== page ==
Jindabyne the movie

Take a short story from the USA and convert it to Aussie cinema and something like Jindabyne appears. Raymond Carver’s So Much Water So Close To Home underwent some changes to become Ray Lawrence’s dramatic depiction of a community’s response to the thoughtless and apathetic actions of four fishing mates who discover a corpse in the isolated Snowy Mountain region. The men continue their fishing adventure and do not report their find until they return three days later.  What seemed a pragmatic solution at the time is now, in the cold light of day, shown up as an act of high grade callousness.
It puts strains on family relationships and turns the men into small town pariahs. The fact that the victim is a young aboriginal woman brings racial tension to the surface. For me, Jindabyne is something of a social commentary on a variety of levels. Apathy is a kind of default position that many of us revert to in daily life. It is a condition that dogs even our best re-creative moments, dulling our thinking. Or was it the surreal, beautiful yet ominous, natural environment of the high country that anaesthetized the senses? I have spent time in the high country myself, and experiences of foreboding are frequently palpable there. The strain on intimate relationships resulting from ethically questionable decisions that have come under public scrutiny is a study in itself. Mixed in is the conflict between passive aggressive resentment and the drive to inappropriate expressions of vicarious guilt assuagement. Throw in the element of racial insensitivity with its hint to the audience that the matter of aboriginal reconciliation will not go away, and we have powerful cinema that will leave you touched by sadness, despair and anger. Yet there are signs of hope also, a reaching out, the courage to make apologies knowing they may not be accepted, but making them anyway because they are necessary for healing to begin. There are tender moments here, flickers of light that deserve to be noticed in the darkness of it all. Some will find the film slow moving, I found it contemplative.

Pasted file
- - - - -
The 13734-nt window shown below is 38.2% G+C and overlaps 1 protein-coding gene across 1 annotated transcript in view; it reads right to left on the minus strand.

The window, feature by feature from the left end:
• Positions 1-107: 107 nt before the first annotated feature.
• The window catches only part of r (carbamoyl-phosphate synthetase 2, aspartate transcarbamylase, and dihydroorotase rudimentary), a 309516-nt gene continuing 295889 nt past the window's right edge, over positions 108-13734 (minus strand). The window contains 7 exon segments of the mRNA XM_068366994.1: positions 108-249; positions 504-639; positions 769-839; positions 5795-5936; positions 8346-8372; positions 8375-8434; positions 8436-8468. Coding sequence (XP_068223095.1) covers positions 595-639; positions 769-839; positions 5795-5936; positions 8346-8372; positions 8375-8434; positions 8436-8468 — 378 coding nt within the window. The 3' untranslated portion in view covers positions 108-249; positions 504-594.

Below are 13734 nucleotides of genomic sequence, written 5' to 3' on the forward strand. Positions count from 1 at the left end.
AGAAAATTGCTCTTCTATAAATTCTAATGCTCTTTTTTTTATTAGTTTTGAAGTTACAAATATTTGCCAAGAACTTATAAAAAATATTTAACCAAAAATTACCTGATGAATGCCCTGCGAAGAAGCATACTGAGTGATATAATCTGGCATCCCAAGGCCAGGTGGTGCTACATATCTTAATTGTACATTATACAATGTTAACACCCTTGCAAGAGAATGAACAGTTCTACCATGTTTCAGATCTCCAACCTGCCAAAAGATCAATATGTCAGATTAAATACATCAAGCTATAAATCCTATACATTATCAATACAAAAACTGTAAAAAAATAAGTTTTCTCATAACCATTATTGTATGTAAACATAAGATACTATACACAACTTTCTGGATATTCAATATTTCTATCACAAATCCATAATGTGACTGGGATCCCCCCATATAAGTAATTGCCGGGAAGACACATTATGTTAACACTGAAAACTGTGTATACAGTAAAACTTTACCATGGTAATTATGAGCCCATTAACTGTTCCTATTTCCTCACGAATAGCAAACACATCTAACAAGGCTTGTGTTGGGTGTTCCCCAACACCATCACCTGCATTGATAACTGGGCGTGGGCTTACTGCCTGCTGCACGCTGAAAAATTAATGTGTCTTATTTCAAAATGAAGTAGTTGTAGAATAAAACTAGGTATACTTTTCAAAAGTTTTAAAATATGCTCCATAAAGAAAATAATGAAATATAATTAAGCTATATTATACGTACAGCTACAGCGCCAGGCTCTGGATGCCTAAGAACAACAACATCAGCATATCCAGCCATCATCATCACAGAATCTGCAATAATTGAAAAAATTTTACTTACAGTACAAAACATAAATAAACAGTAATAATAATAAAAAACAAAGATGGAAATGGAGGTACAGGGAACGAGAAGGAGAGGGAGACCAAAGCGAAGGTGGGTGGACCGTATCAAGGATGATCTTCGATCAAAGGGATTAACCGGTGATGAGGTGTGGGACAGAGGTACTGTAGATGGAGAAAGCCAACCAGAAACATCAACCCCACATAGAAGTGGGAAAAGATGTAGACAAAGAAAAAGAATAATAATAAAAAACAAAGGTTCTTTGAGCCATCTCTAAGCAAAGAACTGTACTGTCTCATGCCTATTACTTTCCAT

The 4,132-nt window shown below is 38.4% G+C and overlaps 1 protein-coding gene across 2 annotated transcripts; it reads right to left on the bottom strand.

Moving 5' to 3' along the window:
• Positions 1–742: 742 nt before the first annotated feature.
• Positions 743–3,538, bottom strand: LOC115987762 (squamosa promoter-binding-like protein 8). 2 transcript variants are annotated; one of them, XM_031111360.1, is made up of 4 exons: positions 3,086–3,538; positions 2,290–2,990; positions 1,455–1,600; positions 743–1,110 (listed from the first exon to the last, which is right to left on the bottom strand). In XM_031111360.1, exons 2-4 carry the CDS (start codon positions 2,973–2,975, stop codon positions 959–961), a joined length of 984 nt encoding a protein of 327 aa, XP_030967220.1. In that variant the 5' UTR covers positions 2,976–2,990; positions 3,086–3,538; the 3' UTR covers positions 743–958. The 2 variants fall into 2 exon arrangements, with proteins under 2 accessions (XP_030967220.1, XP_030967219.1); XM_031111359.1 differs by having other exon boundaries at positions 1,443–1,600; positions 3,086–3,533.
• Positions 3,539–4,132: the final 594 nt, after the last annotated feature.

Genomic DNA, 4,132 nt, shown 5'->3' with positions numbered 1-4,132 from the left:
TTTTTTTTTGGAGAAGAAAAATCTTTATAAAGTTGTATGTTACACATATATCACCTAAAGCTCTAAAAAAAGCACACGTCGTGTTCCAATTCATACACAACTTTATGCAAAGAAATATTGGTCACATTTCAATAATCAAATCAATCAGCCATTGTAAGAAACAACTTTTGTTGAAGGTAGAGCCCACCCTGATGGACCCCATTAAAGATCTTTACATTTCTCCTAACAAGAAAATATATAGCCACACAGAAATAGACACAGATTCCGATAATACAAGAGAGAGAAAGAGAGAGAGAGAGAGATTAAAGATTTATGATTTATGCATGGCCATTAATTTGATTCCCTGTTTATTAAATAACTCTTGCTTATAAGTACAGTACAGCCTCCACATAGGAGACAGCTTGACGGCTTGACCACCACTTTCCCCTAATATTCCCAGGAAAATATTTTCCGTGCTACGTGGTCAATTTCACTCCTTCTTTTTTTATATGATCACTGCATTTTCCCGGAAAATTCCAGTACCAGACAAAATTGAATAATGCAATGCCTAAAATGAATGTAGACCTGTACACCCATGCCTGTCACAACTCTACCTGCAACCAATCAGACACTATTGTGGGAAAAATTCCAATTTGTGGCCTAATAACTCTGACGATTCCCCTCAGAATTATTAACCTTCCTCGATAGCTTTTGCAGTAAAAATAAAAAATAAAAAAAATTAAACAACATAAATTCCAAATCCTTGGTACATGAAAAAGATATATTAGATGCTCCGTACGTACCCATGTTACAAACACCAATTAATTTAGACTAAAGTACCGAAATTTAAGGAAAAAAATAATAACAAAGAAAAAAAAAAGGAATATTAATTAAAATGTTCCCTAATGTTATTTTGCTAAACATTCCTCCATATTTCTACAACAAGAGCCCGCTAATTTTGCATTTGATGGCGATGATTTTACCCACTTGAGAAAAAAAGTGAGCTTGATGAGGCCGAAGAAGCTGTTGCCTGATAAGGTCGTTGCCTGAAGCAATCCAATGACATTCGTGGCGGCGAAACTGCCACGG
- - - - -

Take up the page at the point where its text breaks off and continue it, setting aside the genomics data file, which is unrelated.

Published by wonderingpilgrim

Not really retired but reshaped and reshaping. Now a pilgrim at large ready to engage with what each day brings.

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